Adobe didn’t have to write Mac code, it’s the same code in a cocoa wrapper. All Adobe code is core. Adobe don’t use any Apple Frameworks, FCP will need to; And so on. Photoshop had the same difficulties that FCP has had, but didn’t need to be rewritten, because the core has never been truly native on any platform. That does make it easier. Photoshop is still mostly Adobe core, with a Cocoa interface wrapper developed by Adobe that is not the standard OS X Cocoa interface.

      And if you think FCP team has any better access to the OS X engineers that Adobe then you don’t know Apple’s internal workings that well. :)

      Philip

  • Jared · July 6, 2010 at 6:03 am

    Great read and totally agree. Apple have too much of a user base for pro apps to just dumb down the apps. It doesn’t make sense and AI are just trying to get clicks (to which they succeeded). Final cut is why I originally brought a Mac and I have never looked back and now I run 2 companies with rely on the Mac. They really changed my life and Final Cut is a huge part of that. I am really looking forward to upgrading to the new version when they finally release it. I have skipped FCS 3 in anticipation of the FCS 4 or what ever they call it.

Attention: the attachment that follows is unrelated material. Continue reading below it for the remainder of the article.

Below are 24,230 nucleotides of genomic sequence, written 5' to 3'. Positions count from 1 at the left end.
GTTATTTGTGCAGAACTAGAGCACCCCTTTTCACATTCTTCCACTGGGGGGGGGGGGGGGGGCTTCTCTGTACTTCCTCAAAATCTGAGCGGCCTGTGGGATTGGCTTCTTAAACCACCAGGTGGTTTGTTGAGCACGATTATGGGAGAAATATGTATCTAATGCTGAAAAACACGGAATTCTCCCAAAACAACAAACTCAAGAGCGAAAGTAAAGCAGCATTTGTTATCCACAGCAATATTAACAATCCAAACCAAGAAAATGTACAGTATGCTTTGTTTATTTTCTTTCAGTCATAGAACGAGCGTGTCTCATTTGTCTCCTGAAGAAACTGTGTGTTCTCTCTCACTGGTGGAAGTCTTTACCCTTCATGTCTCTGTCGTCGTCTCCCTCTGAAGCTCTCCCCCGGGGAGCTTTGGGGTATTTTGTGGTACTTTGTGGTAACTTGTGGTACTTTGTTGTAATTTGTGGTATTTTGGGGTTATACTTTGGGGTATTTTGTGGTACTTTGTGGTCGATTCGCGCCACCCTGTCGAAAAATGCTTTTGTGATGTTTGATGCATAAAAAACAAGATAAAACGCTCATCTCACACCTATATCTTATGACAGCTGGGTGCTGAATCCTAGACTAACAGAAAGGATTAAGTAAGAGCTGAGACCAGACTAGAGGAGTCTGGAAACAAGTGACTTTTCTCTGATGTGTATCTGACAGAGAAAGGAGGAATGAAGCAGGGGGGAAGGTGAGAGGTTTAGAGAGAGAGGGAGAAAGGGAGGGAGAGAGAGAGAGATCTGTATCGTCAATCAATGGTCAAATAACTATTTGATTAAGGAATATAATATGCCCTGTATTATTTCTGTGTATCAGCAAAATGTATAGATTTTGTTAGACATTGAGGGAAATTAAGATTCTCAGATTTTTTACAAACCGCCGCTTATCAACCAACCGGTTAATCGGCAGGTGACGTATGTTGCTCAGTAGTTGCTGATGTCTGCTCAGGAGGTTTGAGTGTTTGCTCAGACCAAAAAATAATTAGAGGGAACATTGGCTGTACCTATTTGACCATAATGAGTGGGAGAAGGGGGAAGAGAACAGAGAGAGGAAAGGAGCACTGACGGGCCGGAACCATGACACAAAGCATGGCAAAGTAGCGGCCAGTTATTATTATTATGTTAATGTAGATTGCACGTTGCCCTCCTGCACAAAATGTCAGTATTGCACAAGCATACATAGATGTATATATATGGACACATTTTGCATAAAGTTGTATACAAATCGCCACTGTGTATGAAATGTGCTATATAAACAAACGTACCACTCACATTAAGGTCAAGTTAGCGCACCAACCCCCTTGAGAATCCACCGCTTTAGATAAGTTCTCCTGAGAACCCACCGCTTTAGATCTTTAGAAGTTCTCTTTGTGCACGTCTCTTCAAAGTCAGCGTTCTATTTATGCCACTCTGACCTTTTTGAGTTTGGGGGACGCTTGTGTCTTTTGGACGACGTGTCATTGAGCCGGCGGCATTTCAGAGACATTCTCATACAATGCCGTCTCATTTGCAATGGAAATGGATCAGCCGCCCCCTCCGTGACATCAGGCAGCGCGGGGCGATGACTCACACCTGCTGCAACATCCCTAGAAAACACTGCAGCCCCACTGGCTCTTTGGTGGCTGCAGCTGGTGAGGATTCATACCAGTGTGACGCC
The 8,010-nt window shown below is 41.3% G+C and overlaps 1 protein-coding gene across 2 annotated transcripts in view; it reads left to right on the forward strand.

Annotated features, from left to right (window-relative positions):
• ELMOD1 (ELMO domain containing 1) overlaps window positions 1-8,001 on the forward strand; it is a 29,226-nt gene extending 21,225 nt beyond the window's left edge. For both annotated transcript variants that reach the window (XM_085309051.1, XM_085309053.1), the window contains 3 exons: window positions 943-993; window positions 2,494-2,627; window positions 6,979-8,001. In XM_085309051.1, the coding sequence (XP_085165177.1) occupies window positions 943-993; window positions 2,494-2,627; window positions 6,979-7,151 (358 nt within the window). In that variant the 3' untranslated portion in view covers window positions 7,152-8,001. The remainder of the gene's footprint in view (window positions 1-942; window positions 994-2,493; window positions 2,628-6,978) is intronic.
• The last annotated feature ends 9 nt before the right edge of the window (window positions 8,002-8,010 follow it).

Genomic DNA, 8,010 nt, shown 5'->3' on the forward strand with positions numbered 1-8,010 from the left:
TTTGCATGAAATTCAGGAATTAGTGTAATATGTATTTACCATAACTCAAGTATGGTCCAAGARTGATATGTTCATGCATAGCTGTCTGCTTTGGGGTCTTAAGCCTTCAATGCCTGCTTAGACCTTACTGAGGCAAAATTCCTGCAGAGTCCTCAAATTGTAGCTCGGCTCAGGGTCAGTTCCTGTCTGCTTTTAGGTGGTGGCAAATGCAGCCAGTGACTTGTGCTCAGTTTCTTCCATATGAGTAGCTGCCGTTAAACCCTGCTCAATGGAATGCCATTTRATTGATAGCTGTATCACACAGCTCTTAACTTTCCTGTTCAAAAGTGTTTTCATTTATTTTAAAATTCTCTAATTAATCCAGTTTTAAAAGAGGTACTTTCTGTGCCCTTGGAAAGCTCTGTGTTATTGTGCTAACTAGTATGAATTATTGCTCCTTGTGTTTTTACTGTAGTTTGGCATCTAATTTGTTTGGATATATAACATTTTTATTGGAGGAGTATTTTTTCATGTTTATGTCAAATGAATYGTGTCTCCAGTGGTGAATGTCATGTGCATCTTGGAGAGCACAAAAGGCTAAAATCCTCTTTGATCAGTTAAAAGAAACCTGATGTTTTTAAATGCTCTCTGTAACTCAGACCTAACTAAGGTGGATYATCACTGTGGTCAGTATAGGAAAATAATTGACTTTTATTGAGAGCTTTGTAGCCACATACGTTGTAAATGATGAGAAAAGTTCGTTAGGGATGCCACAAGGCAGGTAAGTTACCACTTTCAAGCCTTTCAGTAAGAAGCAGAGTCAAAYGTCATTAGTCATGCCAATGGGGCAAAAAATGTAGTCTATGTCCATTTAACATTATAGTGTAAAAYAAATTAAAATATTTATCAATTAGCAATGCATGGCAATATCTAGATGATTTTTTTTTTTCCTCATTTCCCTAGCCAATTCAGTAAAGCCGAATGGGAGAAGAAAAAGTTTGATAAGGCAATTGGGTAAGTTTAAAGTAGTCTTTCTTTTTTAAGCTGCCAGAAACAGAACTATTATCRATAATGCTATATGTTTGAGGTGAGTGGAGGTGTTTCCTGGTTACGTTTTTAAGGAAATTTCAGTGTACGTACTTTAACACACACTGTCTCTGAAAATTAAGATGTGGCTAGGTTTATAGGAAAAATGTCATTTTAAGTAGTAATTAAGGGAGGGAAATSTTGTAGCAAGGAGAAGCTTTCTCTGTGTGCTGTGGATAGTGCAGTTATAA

Keep up the good work.

  • Randy · July 23, 2010 at 4:42 pm

    Like it or not Apple caters to the professional market as a courtesy for the most part. Apple sells hardware and lots of it. Most of it to the consumer market and at a much higher profit than their professional apps.
    I would like to think they are not going to leave thousands of professional users dangling but money is money.

  • make email marketing · September 2, 2010 at 6:38 pm

    It uses a different sensor and there’s no flash. It’s also incapable of working with the new HDR camera feature being rolled out for the iPhone.

  • asvid · October 29, 2010 at 11:34 pm

    Hi Philip..I do remember the exiting 90th as well

    I would like to see the new FCPRO (Cocoa) supporting:

    64 bit – – OpenCL , and GPU support for ATI HD 5xx…6xxx cards.

    If not , I dont see any future for this app.

  • Lkz · June 26, 2011 at 5:10 pm

    So how does being dead wrong feel?

    • Admin comment by Philip · June 26, 2011 at 5:27 pm

      I’m not sure, you’ll have to ask AppleInsider about that. I see that I was pretty close to 80% right about FCPX and it’s professional editing application. Sure it’ doesn’t suit a tiny niche of people who like to think of themselves as the only Pro Editor’s but in reality they never made up more than 2.5 % of Apple’s professional editing customer base. Editing has changed away from the niche as you’d know if you were a regular reader.

      Thanks for your trolling comment.

<<

>>

May 2010
M T W T F S S
« Apr   Jun »
 12
3456789
10111213141516
17181920212223
24252627282930
31